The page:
THE HAGUE, Netherlands (AP) — The large number of radicalized Muslim extremists across Europe, their lack of command structure and growing sophistication make it "extremely difficult" for law enforcement agencies to foil every terror attack, the head of European Union police agency Europol said Friday.
Europe's security and law enforcement agencies need to cooperate more closely to prevent attacks like last week's deadly rampage in Paris, Europol chief Rob Wainwright told The Associated Press in an interview.
"The scale of the problem, the diffuse nature of the network, the scale of the people involved make this extremely difficult for even very well-functioning counterterrorist agencies such as we have in France to stop every attack," Wainwright said.
At least 2,500 and possibly up to 5,000 suspects have traveled from Europe to conflicts in Syria and Iraq, he said.
"The sheer numbers of people involved, the way in which they've been radicalized on the Internet, radicalized by their engagement in the conflict in Syria and Iraq, makes this extremely difficult for the police to contain it in a complete way," he said.
In a grim assessment by the man who leads efforts to coordinate crime- fighting across the European Union, Wainwright said the threat is evolving as cells controlled by a clear commander have been replaced by "thousands of independent actors or semi-independent terrorist suspects" who are difficult to track.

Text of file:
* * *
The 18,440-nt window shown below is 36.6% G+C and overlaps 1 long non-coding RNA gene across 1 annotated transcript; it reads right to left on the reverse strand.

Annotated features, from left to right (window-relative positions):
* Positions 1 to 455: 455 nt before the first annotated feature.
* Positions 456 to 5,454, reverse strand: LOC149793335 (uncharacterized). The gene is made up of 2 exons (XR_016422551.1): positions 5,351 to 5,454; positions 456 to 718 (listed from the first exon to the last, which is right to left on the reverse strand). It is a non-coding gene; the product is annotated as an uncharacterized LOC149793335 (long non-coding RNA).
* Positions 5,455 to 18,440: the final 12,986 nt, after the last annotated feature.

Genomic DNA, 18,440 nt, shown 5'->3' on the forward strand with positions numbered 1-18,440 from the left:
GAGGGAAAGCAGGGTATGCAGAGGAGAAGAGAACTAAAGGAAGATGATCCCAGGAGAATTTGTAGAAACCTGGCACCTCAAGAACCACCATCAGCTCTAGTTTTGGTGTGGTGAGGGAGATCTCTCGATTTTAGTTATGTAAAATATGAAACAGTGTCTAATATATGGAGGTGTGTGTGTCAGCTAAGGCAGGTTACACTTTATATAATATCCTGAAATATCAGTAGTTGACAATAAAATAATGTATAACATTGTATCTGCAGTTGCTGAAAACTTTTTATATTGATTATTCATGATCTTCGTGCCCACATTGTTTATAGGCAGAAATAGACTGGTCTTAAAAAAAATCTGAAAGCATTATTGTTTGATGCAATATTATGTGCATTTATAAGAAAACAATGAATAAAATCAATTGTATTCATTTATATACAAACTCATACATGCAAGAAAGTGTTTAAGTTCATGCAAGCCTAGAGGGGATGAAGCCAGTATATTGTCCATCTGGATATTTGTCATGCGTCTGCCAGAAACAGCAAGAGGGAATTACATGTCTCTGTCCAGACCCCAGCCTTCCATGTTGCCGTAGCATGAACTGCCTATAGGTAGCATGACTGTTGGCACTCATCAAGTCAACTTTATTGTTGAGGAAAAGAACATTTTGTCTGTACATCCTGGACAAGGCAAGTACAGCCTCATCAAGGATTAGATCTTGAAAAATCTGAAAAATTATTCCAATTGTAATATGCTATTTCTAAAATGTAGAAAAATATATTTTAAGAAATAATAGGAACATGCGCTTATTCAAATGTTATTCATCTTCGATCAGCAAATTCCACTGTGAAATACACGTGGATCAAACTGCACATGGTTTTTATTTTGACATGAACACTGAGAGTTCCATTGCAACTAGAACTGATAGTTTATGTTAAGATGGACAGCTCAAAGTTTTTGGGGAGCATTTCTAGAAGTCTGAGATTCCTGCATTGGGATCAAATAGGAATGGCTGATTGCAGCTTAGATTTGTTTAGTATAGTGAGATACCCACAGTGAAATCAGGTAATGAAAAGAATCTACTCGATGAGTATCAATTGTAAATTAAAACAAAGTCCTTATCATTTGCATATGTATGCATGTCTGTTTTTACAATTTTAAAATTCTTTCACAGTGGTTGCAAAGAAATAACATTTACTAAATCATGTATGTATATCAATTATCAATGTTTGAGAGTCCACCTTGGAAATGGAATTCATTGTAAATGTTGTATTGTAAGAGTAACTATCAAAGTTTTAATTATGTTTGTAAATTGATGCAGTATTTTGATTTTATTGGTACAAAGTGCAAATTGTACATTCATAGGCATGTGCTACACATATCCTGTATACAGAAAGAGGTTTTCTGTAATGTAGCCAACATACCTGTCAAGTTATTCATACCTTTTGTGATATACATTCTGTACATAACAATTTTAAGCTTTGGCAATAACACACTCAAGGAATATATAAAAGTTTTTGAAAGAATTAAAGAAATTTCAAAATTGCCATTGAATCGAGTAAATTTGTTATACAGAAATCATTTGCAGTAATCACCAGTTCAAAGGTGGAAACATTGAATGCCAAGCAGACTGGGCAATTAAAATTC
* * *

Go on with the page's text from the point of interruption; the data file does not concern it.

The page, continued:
"That's the real problem I think that the intelligence community faces right now," he said.
Wainwright praised Belgian authorities for the counterterror operation Thursday night that they said foiled an imminent attack and left two suspects dead in the eastern town of Verviers.
Wainwright said Europol was in close contact with Belgian authorities in the days before Thursday's operation in Verviers.
"I can say that a number of very effective police and security service operations have been carried out in recent years," he said, but wouldn't identify any. "The number of those has increased in the last year especially."
In the face of the threat, "we have to make sure therefore that we can work together in a better way across Europe," he said. That could include legislation under consideration in the European Union to share airline passenger data.
"I think it would add value to the counterterrorist program," Wainwright said.